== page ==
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Despite medical legalization, Hawaii’s Big Island lacks marijuana dispensaries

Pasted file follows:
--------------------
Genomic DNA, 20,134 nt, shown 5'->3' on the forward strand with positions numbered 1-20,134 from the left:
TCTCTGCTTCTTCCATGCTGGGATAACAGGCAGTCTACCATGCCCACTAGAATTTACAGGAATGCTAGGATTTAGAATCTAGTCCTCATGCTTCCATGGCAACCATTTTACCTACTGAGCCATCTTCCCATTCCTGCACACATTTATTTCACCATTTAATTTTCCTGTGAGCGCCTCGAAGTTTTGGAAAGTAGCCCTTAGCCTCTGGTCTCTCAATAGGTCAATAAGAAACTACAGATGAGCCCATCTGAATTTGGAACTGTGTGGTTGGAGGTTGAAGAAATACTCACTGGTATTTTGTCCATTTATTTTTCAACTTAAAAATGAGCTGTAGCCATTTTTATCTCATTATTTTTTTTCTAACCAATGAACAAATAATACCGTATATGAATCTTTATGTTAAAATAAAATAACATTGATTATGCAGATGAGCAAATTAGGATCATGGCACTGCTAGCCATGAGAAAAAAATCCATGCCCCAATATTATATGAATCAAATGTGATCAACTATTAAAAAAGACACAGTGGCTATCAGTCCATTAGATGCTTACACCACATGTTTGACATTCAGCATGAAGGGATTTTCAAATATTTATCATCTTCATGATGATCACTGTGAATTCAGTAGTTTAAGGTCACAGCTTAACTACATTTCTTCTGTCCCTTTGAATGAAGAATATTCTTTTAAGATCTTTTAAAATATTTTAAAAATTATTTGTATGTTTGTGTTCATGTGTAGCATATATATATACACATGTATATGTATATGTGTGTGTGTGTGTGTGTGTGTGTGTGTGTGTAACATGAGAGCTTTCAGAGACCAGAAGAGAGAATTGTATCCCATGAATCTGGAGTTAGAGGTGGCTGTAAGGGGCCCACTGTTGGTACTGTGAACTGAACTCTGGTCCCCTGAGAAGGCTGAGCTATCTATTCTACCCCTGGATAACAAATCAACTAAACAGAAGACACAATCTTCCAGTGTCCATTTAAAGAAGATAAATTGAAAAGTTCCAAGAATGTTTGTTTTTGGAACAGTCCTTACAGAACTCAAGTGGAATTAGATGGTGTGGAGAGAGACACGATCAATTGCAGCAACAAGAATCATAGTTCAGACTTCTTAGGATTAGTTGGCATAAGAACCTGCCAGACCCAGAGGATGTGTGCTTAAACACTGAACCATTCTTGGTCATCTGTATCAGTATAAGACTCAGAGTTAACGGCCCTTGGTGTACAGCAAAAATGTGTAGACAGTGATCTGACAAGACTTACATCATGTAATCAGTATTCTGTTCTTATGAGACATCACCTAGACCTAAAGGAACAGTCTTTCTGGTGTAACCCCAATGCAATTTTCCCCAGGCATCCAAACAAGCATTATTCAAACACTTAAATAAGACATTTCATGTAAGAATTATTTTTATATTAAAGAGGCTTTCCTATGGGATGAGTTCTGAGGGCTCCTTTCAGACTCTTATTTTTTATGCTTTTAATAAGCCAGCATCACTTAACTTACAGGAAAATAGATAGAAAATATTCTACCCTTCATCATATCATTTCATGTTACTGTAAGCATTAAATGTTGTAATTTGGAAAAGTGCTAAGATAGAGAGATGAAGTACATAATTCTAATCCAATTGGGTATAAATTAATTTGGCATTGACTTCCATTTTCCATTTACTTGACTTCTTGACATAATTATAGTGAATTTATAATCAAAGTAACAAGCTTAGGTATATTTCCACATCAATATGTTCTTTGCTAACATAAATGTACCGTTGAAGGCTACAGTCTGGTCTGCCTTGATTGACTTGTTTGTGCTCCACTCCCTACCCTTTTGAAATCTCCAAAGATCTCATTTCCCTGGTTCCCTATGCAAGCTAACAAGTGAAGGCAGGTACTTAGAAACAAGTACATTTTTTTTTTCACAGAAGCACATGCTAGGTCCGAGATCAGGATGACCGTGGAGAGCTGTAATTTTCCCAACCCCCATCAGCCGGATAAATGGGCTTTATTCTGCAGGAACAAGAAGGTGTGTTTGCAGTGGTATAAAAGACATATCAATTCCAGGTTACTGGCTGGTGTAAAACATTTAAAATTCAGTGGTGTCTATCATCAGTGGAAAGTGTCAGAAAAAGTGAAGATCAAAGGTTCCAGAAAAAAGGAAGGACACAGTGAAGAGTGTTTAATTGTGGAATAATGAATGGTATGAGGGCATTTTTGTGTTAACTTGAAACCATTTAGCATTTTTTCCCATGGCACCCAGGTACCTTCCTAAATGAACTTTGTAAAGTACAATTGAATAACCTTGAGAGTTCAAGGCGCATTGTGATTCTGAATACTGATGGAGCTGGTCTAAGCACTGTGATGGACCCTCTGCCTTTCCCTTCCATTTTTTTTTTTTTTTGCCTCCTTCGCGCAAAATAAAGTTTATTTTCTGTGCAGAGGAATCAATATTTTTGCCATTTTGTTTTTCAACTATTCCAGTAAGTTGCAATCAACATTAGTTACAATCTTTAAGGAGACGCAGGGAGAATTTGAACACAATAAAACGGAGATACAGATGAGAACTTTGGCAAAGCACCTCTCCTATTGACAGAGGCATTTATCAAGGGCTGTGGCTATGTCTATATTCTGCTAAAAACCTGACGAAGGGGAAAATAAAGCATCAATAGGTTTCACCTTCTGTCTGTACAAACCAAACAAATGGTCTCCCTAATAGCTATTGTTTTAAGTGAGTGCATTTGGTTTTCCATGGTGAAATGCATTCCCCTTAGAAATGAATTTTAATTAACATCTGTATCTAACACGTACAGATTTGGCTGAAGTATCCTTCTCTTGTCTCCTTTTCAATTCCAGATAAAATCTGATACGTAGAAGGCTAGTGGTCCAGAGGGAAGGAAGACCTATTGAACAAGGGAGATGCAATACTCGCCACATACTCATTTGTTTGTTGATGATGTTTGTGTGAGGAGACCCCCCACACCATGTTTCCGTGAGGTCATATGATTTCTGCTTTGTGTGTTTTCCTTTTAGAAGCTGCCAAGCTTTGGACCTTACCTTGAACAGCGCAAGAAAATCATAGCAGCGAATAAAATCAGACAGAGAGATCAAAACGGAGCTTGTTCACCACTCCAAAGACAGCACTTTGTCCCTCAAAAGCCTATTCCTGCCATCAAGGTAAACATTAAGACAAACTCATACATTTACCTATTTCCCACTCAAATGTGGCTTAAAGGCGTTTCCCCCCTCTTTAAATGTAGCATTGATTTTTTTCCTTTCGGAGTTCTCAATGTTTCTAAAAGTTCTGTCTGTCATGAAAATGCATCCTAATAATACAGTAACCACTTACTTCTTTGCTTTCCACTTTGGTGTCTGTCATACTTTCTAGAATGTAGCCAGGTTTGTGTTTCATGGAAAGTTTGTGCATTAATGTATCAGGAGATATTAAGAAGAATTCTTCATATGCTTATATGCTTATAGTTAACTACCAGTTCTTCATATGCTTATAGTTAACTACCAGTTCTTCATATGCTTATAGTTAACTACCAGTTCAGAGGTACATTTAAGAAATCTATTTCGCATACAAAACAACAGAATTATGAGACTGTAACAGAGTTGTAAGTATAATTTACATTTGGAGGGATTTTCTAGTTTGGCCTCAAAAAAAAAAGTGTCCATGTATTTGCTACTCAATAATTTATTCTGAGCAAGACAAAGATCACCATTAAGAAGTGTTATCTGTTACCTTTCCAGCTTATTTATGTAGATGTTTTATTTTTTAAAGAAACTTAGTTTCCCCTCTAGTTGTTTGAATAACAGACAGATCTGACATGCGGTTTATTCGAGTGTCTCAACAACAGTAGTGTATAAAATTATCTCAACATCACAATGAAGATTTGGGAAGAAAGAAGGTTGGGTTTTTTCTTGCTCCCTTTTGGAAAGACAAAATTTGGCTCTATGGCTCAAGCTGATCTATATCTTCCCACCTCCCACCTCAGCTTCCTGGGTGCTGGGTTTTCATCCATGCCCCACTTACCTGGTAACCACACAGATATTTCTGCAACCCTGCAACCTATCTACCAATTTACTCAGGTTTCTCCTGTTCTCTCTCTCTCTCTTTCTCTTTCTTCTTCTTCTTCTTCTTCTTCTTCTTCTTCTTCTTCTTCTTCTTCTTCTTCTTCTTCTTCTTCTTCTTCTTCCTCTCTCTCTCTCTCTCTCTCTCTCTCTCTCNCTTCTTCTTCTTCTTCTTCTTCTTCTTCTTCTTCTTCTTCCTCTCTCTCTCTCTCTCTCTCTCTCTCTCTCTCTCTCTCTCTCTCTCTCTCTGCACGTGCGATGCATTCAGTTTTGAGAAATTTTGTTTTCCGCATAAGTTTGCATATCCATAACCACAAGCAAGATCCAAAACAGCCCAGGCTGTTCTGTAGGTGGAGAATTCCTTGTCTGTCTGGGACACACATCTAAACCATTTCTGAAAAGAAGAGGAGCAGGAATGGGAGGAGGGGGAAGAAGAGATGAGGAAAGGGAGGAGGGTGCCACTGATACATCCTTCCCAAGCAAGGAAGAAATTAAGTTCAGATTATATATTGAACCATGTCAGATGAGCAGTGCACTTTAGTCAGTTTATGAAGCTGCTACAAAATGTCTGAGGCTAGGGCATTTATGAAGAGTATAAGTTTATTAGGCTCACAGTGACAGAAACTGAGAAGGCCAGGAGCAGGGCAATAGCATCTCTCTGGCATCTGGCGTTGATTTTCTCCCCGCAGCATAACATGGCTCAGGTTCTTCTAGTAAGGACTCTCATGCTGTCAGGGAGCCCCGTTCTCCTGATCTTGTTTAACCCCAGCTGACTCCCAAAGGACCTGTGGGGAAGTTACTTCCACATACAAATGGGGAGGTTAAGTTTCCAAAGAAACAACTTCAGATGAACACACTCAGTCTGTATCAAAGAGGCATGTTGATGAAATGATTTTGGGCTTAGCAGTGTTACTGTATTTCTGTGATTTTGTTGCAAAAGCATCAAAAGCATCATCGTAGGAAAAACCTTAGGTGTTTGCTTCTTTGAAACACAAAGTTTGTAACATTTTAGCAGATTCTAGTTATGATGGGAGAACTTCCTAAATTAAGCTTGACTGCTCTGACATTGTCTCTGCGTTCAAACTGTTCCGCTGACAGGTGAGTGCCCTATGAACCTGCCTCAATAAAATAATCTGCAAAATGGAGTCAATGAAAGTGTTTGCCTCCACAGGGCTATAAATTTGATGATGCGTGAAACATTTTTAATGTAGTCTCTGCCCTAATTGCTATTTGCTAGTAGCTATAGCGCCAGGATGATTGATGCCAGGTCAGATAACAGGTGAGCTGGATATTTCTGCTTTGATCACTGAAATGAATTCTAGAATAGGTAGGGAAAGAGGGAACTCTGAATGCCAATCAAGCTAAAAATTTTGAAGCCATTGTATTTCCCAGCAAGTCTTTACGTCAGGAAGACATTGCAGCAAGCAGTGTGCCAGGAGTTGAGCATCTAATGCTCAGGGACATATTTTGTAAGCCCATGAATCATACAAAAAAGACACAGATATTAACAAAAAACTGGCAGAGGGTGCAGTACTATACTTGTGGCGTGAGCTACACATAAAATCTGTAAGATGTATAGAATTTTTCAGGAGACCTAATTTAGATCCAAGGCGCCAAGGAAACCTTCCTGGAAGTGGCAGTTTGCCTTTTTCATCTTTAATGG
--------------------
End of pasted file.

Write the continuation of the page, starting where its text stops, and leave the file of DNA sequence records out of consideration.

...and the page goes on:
Mail It’s been a year since Hawaii’s first legal sale of marijuana and nearly two decades since the state approved it for medical use, but no retail dispensaries have begun selling on the Big Island. Six out of eight dispensaries have opened on all the major islands except Hawaii island, the Honolulu Star-Advertiser reported Sunday. It’s the island with the second-most medical marijuana patients, behind Oahu. A dispensary was expected to open on the Big Island as early as December 2016, but that was pushed back by county permitting and other government requirements. Another challenge dispensaries are facing is geography. Two businesses have run into issues with adequate water supply for firefighting, reported Robert Perreira, battalion chief of the Hawaii Fire Department’s Fire Prevention Bureau. “They put it in locations that didn’t have the proper infrastructure,” he said. “One facility ended up having to install their own water source and fire pump, which took a long time. “Then the other facility also had issues with water supply and also had operational issues they needed to get through.” Meanwhile, Hawaiian Ethos, one of the dispensaries expecting to open on the Big Island, is getting inquiries from patients who have been waiting for dispensaries to arrive, said Zachary Taffany, Hawaiian Ethos’ chief operating officer. “Both licensees on the Big Island still haven’t received permission to cultivate,” he said. Richard Ha, a Big Island farmer and CEO of the other dispensary, Lau Ola, is also eager to get started after spending time on multiple permitting delays. “It just kills us to delay,” Ha said. “But if we want to have a long-term successful operation, we got to do it just precisely. “The longer it takes to get cash flow in, the scarier it is.”

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